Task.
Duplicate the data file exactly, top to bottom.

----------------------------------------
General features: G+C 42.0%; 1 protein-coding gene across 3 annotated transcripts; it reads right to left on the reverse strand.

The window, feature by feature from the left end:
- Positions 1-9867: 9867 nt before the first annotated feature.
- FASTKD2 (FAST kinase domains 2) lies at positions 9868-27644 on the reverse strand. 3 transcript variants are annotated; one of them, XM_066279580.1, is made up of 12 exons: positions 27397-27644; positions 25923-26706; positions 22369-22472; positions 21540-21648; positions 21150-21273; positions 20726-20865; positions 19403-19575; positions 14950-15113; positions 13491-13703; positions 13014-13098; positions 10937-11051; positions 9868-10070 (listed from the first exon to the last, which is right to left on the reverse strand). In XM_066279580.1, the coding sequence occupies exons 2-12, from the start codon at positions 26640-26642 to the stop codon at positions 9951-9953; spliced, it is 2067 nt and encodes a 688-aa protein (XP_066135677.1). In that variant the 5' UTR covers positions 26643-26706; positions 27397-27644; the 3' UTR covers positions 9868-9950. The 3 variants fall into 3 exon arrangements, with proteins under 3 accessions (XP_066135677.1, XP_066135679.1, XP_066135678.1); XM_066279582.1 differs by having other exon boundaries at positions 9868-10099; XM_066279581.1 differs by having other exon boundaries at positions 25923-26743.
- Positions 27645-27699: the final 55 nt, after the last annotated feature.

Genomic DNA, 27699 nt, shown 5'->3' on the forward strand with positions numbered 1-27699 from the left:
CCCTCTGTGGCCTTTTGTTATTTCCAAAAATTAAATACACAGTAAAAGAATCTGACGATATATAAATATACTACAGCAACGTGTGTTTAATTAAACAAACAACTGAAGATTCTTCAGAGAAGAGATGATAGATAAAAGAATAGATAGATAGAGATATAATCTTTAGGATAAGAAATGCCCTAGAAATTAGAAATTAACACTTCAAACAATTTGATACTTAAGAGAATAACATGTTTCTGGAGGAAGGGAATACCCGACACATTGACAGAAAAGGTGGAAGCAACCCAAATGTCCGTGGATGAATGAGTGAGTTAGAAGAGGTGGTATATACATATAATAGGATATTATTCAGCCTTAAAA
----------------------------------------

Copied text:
General features: G+C 42.0%; 1 protein-coding gene across 3 annotated transcripts; it reads right to left on the reverse strand.

The window, feature by feature from the left end:
- Positions 1-9867: 9867 nt before the first annotated feature.
- FASTKD2 (FAST kinase domains 2) lies at positions 9868-27644 on the reverse strand. 3 transcript variants are annotated; one of them, XM_066279580.1, is made up of 12 exons: positions 27397-27644; positions 25923-26706; positions 22369-22472; positions 21540-21648; positions 21150-21273; positions 20726-20865; positions 19403-19575; positions 14950-15113; positions 13491-13703; positions 13014-13098; positions 10937-11051; positions 9868-10070 (listed from the first exon to the last, which is right to left on the reverse strand). In XM_066279580.1, the coding sequence occupies exons 2-12, from the start codon at positions 26640-26642 to the stop codon at positions 9951-9953; spliced, it is 2067 nt and encodes a 688-aa protein (XP_066135677.1). In that variant the 5' UTR covers positions 26643-26706; positions 27397-27644; the 3' UTR covers positions 9868-9950. The 3 variants fall into 3 exon arrangements, with proteins under 3 accessions (XP_066135677.1, XP_066135679.1, XP_066135678.1); XM_066279582.1 differs by having other exon boundaries at positions 9868-10099; XM_066279581.1 differs by having other exon boundaries at positions 25923-26743.
- Positions 27645-27699: the final 55 nt, after the last annotated feature.

Genomic DNA, 27699 nt, shown 5'->3' on the forward strand with positions numbered 1-27699 from the left:
CCCTCTGTGGCCTTTTGTTATTTCCAAAAATTAAATACACAGTAAAAGAATCTGACGATATATAAATATACTACAGCAACGTGTGTTTAATTAAACAAACAACTGAAGATTCTTCAGAGAAGAGATGATAGATAAAAGAATAGATAGATAGAGATATAATCTTTAGGATAAGAAATGCCCTAGAAATTAGAAATTAACACTTCAAACAATTTGATACTTAAGAGAATAACATGTTTCTGGAGGAAGGGAATACCCGACACATTGACAGAAAAGGTGGAAGCAACCCAAATGTCCGTGGATGAATGAGTGAGTTAGAAGAGGTGGTATATACATATAATAGGATATTATTCAGCCTTAAAA